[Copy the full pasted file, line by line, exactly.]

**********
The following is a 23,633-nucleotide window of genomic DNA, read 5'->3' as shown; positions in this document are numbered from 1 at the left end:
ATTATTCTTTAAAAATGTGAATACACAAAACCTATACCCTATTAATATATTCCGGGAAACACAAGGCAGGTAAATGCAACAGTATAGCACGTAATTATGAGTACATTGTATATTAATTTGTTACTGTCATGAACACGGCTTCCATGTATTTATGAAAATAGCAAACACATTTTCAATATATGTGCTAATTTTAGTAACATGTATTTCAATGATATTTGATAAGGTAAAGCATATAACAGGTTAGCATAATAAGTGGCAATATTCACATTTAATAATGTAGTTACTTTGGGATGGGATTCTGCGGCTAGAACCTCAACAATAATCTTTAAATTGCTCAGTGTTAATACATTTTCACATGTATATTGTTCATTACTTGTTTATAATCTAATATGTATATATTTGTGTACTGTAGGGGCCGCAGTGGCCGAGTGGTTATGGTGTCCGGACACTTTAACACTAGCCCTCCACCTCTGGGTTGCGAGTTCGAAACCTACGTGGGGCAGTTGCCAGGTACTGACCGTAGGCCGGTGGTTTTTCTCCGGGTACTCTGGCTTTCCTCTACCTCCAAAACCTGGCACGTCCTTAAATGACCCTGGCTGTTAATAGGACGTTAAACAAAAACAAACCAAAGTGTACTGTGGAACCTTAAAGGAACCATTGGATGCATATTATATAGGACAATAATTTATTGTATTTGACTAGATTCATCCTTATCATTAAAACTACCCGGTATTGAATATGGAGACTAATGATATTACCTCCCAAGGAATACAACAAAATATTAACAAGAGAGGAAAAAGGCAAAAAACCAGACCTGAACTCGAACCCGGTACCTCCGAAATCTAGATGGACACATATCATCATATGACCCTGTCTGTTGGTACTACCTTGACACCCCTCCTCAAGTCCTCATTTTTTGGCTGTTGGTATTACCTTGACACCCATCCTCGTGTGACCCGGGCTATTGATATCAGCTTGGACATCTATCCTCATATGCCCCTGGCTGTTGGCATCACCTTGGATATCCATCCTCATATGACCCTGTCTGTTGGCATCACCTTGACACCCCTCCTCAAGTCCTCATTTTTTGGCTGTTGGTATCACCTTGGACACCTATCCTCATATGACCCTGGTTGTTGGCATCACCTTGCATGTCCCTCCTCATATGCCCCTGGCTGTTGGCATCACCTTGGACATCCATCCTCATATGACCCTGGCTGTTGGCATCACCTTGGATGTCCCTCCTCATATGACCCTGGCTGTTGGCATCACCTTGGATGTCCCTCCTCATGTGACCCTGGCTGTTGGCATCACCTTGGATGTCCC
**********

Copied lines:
The following is a 23,633-nucleotide window of genomic DNA, read 5'->3' as shown; positions in this document are numbered from 1 at the left end:
ATTATTCTTTAAAAATGTGAATACACAAAACCTATACCCTATTAATATATTCCGGGAAACACAAGGCAGGTAAATGCAACAGTATAGCACGTAATTATGAGTACATTGTATATTAATTTGTTACTGTCATGAACACGGCTTCCATGTATTTATGAAAATAGCAAACACATTTTCAATATATGTGCTAATTTTAGTAACATGTATTTCAATGATATTTGATAAGGTAAAGCATATAACAGGTTAGCATAATAAGTGGCAATATTCACATTTAATAATGTAGTTACTTTGGGATGGGATTCTGCGGCTAGAACCTCAACAATAATCTTTAAATTGCTCAGTGTTAATACATTTTCACATGTATATTGTTCATTACTTGTTTATAATCTAATATGTATATATTTGTGTACTGTAGGGGCCGCAGTGGCCGAGTGGTTATGGTGTCCGGACACTTTAACACTAGCCCTCCACCTCTGGGTTGCGAGTTCGAAACCTACGTGGGGCAGTTGCCAGGTACTGACCGTAGGCCGGTGGTTTTTCTCCGGGTACTCTGGCTTTCCTCTACCTCCAAAACCTGGCACGTCCTTAAATGACCCTGGCTGTTAATAGGACGTTAAACAAAAACAAACCAAAGTGTACTGTGGAACCTTAAAGGAACCATTGGATGCATATTATATAGGACAATAATTTATTGTATTTGACTAGATTCATCCTTATCATTAAAACTACCCGGTATTGAATATGGAGACTAATGATATTACCTCCCAAGGAATACAACAAAATATTAACAAGAGAGGAAAAAGGCAAAAAACCAGACCTGAACTCGAACCCGGTACCTCCGAAATCTAGATGGACACATATCATCATATGACCCTGTCTGTTGGTACTACCTTGACACCCCTCCTCAAGTCCTCATTTTTTGGCTGTTGGTATTACCTTGACACCCATCCTCGTGTGACCCGGGCTATTGATATCAGCTTGGACATCTATCCTCATATGCCCCTGGCTGTTGGCATCACCTTGGATATCCATCCTCATATGACCCTGTCTGTTGGCATCACCTTGACACCCCTCCTCAAGTCCTCATTTTTTGGCTGTTGGTATCACCTTGGACACCTATCCTCATATGACCCTGGTTGTTGGCATCACCTTGCATGTCCCTCCTCATATGCCCCTGGCTGTTGGCATCACCTTGGACATCCATCCTCATATGACCCTGGCTGTTGGCATCACCTTGGATGTCCCTCCTCATATGACCCTGGCTGTTGGCATCACCTTGGATGTCCCTCCTCATGTGACCCTGGCTGTTGGCATCACCTTGGATGTCCC